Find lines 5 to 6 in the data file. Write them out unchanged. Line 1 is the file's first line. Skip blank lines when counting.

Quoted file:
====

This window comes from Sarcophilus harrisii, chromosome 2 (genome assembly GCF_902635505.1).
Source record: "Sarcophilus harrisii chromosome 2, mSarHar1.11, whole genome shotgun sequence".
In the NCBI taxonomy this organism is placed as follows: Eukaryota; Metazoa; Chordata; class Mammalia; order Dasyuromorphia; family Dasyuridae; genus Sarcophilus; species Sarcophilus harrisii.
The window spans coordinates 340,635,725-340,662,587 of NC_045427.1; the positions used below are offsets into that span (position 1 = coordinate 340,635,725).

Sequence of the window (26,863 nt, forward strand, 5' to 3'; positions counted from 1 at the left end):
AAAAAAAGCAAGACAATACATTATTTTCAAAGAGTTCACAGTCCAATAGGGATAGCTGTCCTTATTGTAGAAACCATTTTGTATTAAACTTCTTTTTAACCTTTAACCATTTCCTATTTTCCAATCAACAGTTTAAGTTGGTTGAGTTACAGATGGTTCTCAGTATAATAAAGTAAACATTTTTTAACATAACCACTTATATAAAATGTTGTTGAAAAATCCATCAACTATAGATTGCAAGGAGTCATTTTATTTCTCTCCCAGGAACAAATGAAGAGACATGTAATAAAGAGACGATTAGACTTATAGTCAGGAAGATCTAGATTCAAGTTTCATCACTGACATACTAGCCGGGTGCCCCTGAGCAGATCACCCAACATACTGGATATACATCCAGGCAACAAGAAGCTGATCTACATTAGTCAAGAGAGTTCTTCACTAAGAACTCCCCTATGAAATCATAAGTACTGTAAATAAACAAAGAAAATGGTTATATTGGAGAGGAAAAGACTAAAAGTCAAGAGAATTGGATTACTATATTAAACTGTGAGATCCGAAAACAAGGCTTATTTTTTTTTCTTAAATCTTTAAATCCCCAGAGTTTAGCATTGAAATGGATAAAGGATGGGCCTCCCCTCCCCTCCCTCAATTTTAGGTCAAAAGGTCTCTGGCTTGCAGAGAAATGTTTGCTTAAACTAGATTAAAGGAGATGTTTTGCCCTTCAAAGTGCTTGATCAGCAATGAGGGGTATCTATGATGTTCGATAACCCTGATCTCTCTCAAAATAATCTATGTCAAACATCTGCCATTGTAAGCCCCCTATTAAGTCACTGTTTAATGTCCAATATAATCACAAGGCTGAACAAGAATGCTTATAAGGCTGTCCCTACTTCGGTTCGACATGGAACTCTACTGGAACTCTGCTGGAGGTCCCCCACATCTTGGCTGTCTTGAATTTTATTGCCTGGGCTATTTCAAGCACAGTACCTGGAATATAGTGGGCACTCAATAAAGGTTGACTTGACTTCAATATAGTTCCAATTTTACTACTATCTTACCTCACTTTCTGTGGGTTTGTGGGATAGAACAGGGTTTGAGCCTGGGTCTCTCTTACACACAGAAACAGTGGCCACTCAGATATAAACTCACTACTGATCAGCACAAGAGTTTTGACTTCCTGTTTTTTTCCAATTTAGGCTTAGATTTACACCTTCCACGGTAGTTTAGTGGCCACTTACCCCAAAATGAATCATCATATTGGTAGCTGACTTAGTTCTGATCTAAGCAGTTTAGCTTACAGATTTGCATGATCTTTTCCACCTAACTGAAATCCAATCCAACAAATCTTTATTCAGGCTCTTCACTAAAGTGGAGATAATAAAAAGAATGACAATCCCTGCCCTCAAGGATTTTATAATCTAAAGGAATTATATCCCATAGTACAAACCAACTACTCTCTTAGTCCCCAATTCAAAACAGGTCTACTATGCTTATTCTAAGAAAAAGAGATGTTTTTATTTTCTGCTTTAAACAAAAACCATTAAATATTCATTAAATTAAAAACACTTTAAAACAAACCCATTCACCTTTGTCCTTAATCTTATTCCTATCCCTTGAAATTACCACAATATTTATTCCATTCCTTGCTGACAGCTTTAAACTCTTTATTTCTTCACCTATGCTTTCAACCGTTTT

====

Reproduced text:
Sequence of the window (26,863 nt, forward strand, 5' to 3'; positions counted from 1 at the left end):
AAAAAAAGCAAGACAATACATTATTTTCAAAGAGTTCACAGTCCAATAGGGATAGCTGTCCTTATTGTAGAAACCATTTTGTATTAAACTTCTTTTTAACCTTTAACCATTTCCTATTTTCCAATCAACAGTTTAAGTTGGTTGAGTTACAGATGGTTCTCAGTATAATAAAGTAAACATTTTTTAACATAACCACTTATATAAAATGTTGTTGAAAAATCCATCAACTATAGATTGCAAGGAGTCATTTTATTTCTCTCCCAGGAACAAATGAAGAGACATGTAATAAAGAGACGATTAGACTTATAGTCAGGAAGATCTAGATTCAAGTTTCATCACTGACATACTAGCCGGGTGCCCCTGAGCAGATCACCCAACATACTGGATATACATCCAGGCAACAAGAAGCTGATCTACATTAGTCAAGAGAGTTCTTCACTAAGAACTCCCCTATGAAATCATAAGTACTGTAAATAAACAAAGAAAATGGTTATATTGGAGAGGAAAAGACTAAAAGTCAAGAGAATTGGATTACTATATTAAACTGTGAGATCCGAAAACAAGGCTTATTTTTTTTTCTTAAATCTTTAAATCCCCAGAGTTTAGCATTGAAATGGATAAAGGATGGGCCTCCCCTCCCCTCCCTCAATTTTAGGTCAAAAGGTCTCTGGCTTGCAGAGAAATGTTTGCTTAAACTAGATTAAAGGAGATGTTTTGCCCTTCAAAGTGCTTGATCAGCAATGAGGGGTATCTATGATGTTCGATAACCCTGATCTCTCTCAAAATAATCTATGTCAAACATCTGCCATTGTAAGCCCCCTATTAAGTCACTGTTTAATGTCCAATATAATCACAAGGCTGAACAAGAATGCTTATAAGGCTGTCCCTACTTCGGTTCGACATGGAACTCTACTGGAACTCTGCTGGAGGTCCCCCACATCTTGGCTGTCTTGAATTTTATTGCCTGGGCTATTTCAAGCACAGTACCTGGAATATAGTGGGCACTCAATAAAGGTTGACTTGACTTCAATATAGTTCCAATTTTACTACTATCTTACCTCACTTTCTGTGGGTTTGTGGGATAGAACAGGGTTTGAGCCTGGGTCTCTCTTACACACAGAAACAGTGGCCACTCAGATATAAACTCACTACTGATCAGCACAAGAGTTTTGACTTCCTGTTTTTTTCCAATTTAGGCTTAGATTTACACCTTCCACGGTAGTTTAGTGGCCACTTACCCCAAAATGAATCATCATATTGGTAGCTGACTTAGTTCTGATCTAAGCAGTTTAGCTTACAGATTTGCATGATCTTTTCCACCTAACTGAAATCCAATCCAACAAATCTTTATTCAGGCTCTTCACTAAAGTGGAGATAATAAAAAGAATGACAATCCCTGCCCTCAAGGATTTTATAATCTAAAGGAATTATATCCCATAGTACAAACCAACTACTCTCTTAGTCCCCAATTCAAAACAGGTCTACTATGCTTATTCTAAGAAAAAGAGATGTTTTTATTTTCTGCTTTAAACAAAAACCATTAAATATTCATTAAATTAAAAACACTTTAAAACAAACCCATTCACCTTTGTCCTTAATCTTATTCCTATCCCTTGAAATTACCACAATATTTATTCCATTCCTTGCTGACAGCTTTAAACTCTTTATTTCTTCACCTATGCTTTCAACCGTTTT